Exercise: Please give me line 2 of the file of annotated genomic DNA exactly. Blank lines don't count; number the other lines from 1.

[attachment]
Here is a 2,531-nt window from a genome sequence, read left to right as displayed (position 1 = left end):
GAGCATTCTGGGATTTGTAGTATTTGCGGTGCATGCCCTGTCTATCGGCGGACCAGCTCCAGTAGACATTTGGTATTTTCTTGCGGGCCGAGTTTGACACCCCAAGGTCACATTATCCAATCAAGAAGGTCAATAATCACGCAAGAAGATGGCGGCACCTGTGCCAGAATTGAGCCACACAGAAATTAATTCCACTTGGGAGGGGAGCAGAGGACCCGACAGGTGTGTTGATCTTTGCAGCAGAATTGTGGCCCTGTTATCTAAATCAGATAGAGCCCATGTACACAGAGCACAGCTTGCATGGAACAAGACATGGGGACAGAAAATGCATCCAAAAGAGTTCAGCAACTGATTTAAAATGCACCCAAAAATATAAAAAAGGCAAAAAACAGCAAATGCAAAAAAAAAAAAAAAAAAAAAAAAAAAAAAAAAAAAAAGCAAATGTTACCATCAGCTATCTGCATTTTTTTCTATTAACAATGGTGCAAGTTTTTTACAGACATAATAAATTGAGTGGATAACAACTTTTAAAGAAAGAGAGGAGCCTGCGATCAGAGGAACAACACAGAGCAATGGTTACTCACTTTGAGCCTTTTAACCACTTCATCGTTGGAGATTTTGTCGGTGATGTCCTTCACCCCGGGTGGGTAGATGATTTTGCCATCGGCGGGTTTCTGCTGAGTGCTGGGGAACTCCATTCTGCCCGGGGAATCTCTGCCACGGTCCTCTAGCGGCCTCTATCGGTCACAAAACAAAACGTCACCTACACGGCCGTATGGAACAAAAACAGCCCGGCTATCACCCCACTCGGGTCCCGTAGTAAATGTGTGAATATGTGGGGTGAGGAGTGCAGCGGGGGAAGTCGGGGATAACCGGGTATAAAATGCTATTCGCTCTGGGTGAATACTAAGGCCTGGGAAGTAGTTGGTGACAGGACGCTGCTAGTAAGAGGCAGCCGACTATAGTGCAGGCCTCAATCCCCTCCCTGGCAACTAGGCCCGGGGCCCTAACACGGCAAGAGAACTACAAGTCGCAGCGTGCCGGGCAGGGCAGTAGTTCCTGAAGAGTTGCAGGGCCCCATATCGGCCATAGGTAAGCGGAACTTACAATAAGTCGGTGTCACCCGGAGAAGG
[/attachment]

GAGCATTCTGGGATTTGTAGTATTTGCGGTGCATGCCCTGTCTATCGGCGGACCAGCTCCAGTAGACATTTGGTATTTTCTTGCGGGCCGAGTTTGACACCCCAAGGTCACATTATCCAATCAAGAAGGTCAATAATCACGCAAGAAGATGGCGGCACCTGTGCCAGAATTGAGCCACACAGAAATTAATTCCACTTGGGAGGGGAGCAGAGGACCCGACAGGTGTGTTGATCTTTGCAGCAGAATTGTGGCCCTGTTATCTAAATCAGATAGAGCCCATGTACACAGAGCACAGCTTGCATGGAACAAGACATGGGGACAGAAAATGCATCCAAAAGAGTTCAGCAACTGATTTAAAATGCACCCAAAAATATAAAAAAGGCAAAAAACAGCAAATGCAAAAAAAAAAAAAAAAAAAAAAAAAAAAAAAAAAAAAAGCAAATGTTACCATCAGCTATCTGCATTTTTTTCTATTAACAATGGTGCAAGTTTTTTACAGACATAATAAATTGAGTGGATAACAACTTTTAAAGAAAGAGAGGAGCCTGCGATCAGAGGAACAACACAGAGCAATGGTTACTCACTTTGAGCCTTTTAACCACTTCATCGTTGGAGATTTTGTCGGTGATGTCCTTCACCCCGGGTGGGTAGATGATTTTGCCATCGGCGGGTTTCTGCTGAGTGCTGGGGAACTCCATTCTGCCCGGGGAATCTCTGCCACGGTCCTCTAGCGGCCTCTATCGGTCACAAAACAAAACGTCACCTACACGGCCGTATGGAACAAAAACAGCCCGGCTATCACCCCACTCGGGTCCCGTAGTAAATGTGTGAATATGTGGGGTGAGGAGTGCAGCGGGGGAAGTCGGGGATAACCGGGTATAAAATGCTATTCGCTCTGGGTGAATACTAAGGCCTGGGAAGTAGTTGGTGACAGGACGCTGCTAGTAAGAGGCAGCCGACTATAGTGCAGGCCTCAATCCCCTCCCTGGCAACTAGGCCCGGGGCCCTAACACGGCAAGAGAACTACAAGTCGCAGCGTGCCGGGCAGGGCAGTAGTTCCTGAAGAGTTGCAGGGCCCCATATCGGCCATAGGTAAGCGGAACTTACAATAAGTCGGTGTCACCCGGAGAAGG